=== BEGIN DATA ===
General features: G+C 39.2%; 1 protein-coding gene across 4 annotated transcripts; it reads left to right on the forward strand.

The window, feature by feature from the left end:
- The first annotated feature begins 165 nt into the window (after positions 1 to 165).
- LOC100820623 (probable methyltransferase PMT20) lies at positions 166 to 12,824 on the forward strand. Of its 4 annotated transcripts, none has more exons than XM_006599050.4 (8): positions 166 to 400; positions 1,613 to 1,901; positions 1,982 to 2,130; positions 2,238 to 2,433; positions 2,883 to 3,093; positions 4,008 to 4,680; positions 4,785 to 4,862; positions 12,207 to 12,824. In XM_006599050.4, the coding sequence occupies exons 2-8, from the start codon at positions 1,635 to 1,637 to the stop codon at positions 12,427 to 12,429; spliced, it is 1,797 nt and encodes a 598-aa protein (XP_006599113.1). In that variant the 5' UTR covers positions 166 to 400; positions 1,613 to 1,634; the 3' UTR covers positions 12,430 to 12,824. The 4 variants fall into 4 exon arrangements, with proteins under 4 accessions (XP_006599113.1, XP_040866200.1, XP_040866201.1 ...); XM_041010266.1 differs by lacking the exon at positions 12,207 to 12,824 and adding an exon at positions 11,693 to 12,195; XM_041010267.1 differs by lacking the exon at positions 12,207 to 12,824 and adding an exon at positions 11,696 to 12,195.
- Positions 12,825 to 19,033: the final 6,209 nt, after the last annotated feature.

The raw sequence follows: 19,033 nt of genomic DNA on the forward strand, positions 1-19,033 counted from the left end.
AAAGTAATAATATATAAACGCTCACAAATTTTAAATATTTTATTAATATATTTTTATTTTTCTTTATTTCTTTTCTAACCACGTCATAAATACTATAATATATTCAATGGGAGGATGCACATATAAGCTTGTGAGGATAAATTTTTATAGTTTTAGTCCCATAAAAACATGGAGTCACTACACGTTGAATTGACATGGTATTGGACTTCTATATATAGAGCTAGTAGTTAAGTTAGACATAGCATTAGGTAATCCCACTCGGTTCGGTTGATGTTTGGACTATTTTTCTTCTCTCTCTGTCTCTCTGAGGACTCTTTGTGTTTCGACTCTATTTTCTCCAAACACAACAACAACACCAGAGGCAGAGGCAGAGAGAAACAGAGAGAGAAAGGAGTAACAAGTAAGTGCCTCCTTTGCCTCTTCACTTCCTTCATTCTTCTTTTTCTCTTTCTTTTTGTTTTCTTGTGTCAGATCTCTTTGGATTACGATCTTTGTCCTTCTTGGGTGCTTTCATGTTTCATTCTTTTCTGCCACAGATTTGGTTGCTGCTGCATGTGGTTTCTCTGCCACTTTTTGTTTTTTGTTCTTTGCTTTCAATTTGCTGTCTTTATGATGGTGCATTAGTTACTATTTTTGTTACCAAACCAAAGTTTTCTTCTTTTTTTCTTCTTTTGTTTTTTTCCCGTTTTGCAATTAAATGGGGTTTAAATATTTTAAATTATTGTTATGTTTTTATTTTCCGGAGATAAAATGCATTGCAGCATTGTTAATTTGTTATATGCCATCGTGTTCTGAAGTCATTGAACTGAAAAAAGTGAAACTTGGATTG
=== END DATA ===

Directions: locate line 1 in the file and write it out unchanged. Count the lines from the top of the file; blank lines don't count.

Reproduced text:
General features: G+C 39.2%; 1 protein-coding gene across 4 annotated transcripts; it reads left to right on the forward strand.